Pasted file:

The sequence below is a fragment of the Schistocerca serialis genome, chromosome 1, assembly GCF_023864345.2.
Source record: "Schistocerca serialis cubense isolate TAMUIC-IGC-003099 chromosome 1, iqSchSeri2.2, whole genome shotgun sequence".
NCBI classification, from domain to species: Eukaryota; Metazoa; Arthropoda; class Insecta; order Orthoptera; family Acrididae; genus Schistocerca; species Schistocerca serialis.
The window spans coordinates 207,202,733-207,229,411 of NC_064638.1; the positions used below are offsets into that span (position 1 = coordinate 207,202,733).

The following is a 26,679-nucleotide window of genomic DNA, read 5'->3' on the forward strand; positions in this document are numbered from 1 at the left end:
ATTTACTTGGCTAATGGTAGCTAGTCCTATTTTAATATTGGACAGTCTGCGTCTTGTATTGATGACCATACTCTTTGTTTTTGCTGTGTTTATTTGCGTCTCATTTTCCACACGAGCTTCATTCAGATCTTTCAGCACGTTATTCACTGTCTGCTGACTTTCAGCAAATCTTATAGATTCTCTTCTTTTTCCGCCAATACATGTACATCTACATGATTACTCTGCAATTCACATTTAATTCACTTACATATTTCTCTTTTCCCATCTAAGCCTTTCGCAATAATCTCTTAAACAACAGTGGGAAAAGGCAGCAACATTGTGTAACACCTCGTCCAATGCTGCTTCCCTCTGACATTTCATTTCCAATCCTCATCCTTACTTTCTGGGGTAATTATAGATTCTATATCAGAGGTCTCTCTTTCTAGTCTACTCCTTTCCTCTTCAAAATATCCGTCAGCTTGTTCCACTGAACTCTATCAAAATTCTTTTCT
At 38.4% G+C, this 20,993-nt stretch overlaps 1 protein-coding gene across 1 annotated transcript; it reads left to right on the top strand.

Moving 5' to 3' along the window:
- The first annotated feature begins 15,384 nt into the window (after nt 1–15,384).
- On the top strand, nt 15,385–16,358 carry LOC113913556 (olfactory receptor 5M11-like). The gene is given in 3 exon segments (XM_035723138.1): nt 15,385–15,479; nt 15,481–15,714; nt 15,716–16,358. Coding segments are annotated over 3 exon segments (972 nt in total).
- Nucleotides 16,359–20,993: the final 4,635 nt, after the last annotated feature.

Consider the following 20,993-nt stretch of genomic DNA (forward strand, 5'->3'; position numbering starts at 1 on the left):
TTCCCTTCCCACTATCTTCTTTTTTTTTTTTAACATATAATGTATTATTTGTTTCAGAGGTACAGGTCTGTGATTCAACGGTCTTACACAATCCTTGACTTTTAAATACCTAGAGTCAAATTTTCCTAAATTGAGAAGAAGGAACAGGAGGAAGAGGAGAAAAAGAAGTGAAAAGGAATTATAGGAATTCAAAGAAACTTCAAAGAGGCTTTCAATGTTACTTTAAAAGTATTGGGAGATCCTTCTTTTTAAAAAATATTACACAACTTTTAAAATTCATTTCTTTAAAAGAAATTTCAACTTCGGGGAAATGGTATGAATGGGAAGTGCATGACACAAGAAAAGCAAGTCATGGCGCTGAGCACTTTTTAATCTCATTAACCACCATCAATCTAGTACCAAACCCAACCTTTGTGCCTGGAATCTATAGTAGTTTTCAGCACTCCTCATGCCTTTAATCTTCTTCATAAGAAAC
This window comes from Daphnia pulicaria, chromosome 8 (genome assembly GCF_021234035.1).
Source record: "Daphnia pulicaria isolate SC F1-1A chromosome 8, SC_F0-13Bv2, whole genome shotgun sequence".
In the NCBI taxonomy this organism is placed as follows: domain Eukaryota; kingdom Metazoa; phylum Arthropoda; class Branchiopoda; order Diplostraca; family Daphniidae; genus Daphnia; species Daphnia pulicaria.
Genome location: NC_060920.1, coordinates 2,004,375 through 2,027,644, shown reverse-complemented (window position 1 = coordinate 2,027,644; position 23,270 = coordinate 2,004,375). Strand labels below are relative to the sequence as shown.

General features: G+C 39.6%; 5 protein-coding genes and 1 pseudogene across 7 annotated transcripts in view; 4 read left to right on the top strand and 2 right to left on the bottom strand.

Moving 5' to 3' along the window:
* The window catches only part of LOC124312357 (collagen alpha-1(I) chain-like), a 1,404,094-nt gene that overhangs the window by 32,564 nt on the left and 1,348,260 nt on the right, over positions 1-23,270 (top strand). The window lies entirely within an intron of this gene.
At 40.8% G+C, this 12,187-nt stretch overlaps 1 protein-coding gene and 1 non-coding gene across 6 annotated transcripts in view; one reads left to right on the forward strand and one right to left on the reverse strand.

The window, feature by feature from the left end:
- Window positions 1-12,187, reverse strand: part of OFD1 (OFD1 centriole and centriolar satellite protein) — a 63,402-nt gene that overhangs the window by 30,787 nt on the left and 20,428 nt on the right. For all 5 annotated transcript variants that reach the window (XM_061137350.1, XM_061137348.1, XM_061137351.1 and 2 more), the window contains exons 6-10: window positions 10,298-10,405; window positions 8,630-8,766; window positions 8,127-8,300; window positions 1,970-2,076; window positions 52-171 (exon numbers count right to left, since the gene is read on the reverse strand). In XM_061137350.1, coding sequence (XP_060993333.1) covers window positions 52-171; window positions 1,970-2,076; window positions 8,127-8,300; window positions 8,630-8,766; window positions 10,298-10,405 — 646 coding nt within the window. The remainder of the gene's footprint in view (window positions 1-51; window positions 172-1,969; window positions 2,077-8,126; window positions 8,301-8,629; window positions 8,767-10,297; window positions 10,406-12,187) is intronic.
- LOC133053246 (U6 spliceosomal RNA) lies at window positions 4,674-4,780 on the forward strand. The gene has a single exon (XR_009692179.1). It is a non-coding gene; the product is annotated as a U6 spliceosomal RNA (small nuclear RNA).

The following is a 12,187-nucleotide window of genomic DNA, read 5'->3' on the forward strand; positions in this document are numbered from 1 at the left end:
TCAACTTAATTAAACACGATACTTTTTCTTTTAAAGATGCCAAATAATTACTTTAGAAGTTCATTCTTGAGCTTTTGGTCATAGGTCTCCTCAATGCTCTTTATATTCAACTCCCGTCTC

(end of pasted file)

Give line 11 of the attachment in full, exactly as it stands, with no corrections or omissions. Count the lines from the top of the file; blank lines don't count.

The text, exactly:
- Nucleotides 16,359–20,993: the final 4,635 nt, after the last annotated feature.